How Do You Balance Voltage in a Rotary Phase Converter?

For years, many companies have used (and continue to use) the inexpensive method of “stacking” run capacitors in order to get a phase converter started. Those capacitors are not taken out of the circuit once the phase converter is running, which results in extremely high voltage and current imbalance. This condition causes current overloads that will burn out motors that are smaller than what the phase converter was sized for (ie. running a 2HP mill on a 40HP converter). Furthermore, this condition will ultimately cause the phase converter itself to burn out.

The justification for continuing to build phase converters this way is that the starting circuit is fail proof. But the consequences of the resulting high voltage and imbalance can be avoided by simply using new designs and updated technology.

With the proven quality and reliability of starting capacitors and contactors, new methods to create starting circuits using these components allow the rotary phase converter to have two stages: starting and running. This gives the best of both worlds – a robust starting circuit, and a balanced running circuit.

To attain the balanced voltage, the phase converter requires a high quality custom idler/generator (not a motor), and a very specific balancing of the capacitance across the windings of the idler. Placing all of the run capacitors across one winding will not produce a balanced voltage!

Outrageous claims of voltage balance of 2% or better. The only phase converter on the market that can produce this type of voltage balance, (actually 1% or better) is the ATO rotary phase converter, which we will cover in another post. Please visit for more information about this product!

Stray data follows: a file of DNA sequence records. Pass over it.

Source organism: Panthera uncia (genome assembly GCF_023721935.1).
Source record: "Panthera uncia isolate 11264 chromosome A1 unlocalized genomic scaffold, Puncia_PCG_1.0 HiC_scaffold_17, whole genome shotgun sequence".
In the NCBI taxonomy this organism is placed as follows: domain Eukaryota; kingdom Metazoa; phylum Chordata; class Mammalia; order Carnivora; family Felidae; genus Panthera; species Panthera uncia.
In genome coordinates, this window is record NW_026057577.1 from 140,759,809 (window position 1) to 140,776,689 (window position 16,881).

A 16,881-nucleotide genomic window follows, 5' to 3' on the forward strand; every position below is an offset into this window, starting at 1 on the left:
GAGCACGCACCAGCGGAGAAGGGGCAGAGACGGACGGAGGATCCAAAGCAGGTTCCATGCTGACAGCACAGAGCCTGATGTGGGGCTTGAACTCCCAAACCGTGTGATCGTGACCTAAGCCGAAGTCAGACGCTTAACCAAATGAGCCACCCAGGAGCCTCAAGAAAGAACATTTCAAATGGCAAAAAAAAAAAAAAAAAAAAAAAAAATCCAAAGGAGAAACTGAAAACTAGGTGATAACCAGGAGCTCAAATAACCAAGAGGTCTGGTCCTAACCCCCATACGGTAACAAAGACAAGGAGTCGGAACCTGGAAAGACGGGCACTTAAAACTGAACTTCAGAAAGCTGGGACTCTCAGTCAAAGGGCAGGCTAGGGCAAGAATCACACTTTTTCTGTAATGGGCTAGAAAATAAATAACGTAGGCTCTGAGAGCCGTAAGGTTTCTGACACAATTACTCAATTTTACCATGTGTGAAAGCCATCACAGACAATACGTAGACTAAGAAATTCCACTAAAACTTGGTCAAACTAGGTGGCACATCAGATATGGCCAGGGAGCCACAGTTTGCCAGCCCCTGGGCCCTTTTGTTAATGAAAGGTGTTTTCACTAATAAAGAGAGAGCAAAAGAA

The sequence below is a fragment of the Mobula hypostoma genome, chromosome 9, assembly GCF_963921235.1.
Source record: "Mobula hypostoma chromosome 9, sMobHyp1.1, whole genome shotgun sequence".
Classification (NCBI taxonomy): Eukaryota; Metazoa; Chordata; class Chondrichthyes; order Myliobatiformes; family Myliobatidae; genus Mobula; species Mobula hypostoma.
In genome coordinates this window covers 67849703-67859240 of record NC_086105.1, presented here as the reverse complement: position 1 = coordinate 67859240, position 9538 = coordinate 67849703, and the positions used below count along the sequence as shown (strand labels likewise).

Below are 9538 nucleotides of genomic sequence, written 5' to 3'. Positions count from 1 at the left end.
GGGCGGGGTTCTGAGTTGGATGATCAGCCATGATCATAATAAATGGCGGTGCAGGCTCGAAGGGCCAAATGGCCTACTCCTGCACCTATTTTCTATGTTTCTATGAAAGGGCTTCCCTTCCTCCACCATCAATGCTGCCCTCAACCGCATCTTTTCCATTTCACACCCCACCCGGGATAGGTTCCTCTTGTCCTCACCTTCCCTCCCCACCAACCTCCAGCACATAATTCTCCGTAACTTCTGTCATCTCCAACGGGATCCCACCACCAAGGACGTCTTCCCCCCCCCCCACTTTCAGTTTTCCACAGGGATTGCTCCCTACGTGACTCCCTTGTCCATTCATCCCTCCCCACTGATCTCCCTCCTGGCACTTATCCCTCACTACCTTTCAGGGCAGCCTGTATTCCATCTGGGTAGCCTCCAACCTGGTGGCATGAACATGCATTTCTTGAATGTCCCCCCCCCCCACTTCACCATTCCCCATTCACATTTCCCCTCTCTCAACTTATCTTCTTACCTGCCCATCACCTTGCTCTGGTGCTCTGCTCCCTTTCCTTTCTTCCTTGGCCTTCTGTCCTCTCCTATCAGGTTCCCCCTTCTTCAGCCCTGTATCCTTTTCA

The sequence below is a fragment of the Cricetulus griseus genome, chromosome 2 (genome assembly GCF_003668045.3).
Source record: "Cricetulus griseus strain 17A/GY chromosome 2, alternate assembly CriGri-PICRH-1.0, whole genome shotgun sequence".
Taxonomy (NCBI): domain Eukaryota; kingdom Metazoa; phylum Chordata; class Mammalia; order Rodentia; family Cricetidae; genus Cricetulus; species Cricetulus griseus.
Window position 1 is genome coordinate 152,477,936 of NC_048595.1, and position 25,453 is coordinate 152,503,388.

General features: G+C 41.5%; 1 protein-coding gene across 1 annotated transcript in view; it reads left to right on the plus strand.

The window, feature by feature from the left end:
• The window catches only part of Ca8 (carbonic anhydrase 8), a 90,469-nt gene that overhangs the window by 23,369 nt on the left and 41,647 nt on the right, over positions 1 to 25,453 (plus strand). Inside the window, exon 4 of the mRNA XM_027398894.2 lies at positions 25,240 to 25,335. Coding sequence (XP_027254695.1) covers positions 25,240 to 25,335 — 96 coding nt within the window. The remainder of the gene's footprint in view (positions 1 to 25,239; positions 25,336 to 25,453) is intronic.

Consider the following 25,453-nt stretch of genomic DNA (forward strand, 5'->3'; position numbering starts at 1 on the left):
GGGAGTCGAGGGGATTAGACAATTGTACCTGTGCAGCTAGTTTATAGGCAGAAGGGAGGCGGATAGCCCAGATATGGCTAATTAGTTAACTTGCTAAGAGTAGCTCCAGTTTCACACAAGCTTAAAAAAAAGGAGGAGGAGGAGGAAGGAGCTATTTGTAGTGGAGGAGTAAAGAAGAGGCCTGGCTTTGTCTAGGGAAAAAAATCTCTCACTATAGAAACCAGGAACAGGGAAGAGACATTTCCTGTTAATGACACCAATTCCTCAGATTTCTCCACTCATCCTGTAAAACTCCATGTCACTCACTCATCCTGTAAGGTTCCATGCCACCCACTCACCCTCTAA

rotary phase converter
ATO Rotary Phase Converter

The only way a rotary phase converter might achieve such a voltage balance is if the load is constant (which is very rare), and the capacitance is “tuned” across each winding of the idler. Even then it would be very difficult. Switching in and out capacitors with contactors is a difficult thing to do properly. Switching them out once is fine, but not back in. The contactors just can not handle the “in theory” infinite current and the moment of contact.

It is so important to verify voltage claims! In the age of the internet, pretty much anyone can say anything…All in all, look for a (provable) 5% voltage balance, and that it can be achieved in a range of about 50-60% of the full load current of the converter.

As always…please feel free to email if there is a specific topic you would like to see covered on this blog!

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